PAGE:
• Of the non-Windows software people cared about, there was always a version for Solaris. There was often a version for most other Unixes, but regardless of the company, they always had a Solaris version.
  • Sun’s matching grant program for education was awesome.

And to be fair, for some operations, our Sun Blade 1000 workstations blow the doors off of our Dell Precision Workstations with 3x the clock cycles. We’ve had very little hardware trouble from the Suns, and the aforementioned matching grant program and judicious use of third-party upgrade vendors let us buy two decked out Ultra 80 workstations on a budget that was originally allocated for one decked out workstation and one considerably lower-specced one.

But there’s little to no excuse for the following:

  • patchadd rewrites every byte of /var/sadm/install/contents every time you do a file operation. During jumpstarts, I manage to put that file in a tmpfs for faster access, but before that, I couldn’t do a single Solaris-only Jumpstart install in less than half a day.
  • Solaris 10 includes Samba. Solaris 10’s Samba includes winbind, which is what I use on my Debian systems to convert Active Directory accounts to Unix ones. But the Solaris 10 winbind doesn’t include the idmap_rid backend for consistently converting an Active Directory RID into a Unix UID, which confuses NFS mightily. I thought blastwave’s or sunfreeware’s Samba packages might be better, but they weren’t. I found these instructions for configuring winbind and idmap_rid for Solaris, but they’re squirreled off in a manual for Sun Cluster Data Services. What reason might they have for not compiling in idmap_rid by default? Am I the only person who uses Active Directory to generate UIDs for a central NFS and Samba server?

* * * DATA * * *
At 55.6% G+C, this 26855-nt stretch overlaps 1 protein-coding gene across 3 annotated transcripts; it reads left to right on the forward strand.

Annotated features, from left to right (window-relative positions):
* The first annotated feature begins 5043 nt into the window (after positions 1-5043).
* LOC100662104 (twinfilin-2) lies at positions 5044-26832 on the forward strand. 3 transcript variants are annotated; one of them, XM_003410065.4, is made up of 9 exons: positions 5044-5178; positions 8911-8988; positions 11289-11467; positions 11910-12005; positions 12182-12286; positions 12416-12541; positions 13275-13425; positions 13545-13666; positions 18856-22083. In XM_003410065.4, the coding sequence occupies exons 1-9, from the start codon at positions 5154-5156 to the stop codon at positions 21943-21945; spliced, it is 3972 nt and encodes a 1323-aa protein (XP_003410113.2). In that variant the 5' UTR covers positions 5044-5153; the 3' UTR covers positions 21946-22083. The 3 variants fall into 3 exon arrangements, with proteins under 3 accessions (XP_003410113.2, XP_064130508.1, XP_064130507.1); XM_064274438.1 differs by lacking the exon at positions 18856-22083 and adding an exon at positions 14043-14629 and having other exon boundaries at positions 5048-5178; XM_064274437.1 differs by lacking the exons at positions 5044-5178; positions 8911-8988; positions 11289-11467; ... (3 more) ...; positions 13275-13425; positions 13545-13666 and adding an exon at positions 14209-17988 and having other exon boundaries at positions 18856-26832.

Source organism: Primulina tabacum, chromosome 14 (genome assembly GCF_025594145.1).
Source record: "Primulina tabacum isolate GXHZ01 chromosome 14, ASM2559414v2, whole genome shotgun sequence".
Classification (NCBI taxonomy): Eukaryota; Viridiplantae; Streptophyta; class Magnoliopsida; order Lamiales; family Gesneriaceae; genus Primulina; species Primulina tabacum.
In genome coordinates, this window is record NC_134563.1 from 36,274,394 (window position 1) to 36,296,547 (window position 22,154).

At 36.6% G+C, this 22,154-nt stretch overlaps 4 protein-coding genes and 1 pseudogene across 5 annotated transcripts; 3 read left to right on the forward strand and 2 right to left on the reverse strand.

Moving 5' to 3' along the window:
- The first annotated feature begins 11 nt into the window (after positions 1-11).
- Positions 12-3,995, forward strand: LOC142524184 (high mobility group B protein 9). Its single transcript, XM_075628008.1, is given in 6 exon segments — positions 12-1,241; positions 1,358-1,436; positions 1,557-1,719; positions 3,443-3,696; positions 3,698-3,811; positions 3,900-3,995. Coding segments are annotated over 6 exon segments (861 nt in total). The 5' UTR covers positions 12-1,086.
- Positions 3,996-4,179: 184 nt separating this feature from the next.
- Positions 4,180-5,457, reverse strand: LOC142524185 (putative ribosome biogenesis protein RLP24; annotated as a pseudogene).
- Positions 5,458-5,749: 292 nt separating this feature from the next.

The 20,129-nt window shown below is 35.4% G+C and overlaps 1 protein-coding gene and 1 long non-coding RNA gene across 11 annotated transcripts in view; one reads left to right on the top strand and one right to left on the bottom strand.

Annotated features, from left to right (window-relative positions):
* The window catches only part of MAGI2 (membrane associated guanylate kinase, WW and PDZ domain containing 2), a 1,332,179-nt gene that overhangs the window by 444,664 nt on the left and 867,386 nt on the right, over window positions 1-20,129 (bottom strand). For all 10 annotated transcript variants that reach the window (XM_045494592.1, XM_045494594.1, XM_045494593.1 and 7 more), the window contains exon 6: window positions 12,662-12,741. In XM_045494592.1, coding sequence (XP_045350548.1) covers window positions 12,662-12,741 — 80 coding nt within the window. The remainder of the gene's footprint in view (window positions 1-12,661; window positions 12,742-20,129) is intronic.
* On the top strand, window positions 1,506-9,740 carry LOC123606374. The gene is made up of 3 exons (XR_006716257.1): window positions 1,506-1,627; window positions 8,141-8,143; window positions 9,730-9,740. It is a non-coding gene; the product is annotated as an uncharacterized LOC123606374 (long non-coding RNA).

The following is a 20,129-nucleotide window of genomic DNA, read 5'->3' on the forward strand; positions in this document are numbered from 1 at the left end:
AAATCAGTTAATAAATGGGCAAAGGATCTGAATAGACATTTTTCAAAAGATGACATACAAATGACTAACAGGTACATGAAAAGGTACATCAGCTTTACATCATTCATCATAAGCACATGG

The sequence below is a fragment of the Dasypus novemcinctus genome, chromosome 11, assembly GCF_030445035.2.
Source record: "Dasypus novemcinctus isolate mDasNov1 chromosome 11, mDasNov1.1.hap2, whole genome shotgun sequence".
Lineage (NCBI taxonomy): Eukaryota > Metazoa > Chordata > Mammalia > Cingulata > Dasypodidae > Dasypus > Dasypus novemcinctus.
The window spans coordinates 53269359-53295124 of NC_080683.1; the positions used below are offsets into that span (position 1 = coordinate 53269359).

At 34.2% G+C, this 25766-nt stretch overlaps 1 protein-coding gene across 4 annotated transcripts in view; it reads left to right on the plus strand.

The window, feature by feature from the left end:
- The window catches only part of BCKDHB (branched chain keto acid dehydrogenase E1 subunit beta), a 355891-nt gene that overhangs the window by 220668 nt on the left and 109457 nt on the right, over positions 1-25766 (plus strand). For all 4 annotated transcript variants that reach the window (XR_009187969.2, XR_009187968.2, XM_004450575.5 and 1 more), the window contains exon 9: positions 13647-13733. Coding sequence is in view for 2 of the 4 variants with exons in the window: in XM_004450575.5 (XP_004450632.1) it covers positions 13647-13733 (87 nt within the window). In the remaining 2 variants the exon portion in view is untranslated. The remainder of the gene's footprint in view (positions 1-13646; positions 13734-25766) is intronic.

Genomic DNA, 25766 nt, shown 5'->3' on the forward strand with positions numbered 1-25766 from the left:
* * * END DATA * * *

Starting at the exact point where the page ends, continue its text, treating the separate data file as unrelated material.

• Today, during an attempt to install and test Matlab 7.6, I found that X11 forwarding is broken on recently-patched Solaris systems like mine. A similar bug came up in 2005 and sat unfixed for a few months. The usual fix of telling sshd to only listen on IPv4 interfaces in sshd_config isn’t enough, though. You actually have to add the -4 argument to the sshd service file.

I hate throwing away tens of thousands of dollars of perfectly functional hardware. I could install Debian’s sparc port on them, but why? I’d lose access to Ansys, Matlab, and all the other packages that are the reason I have these systems in the first place. And letting them languish like they did for years before I got into the managed infrastructure business seems a waste. Solaris 10, puppet, and the newer firmware that allows PXE booting is such a vast improvement over earlier versions for what I need to do, but there’s still some distance to go before it’s up to Debian standards.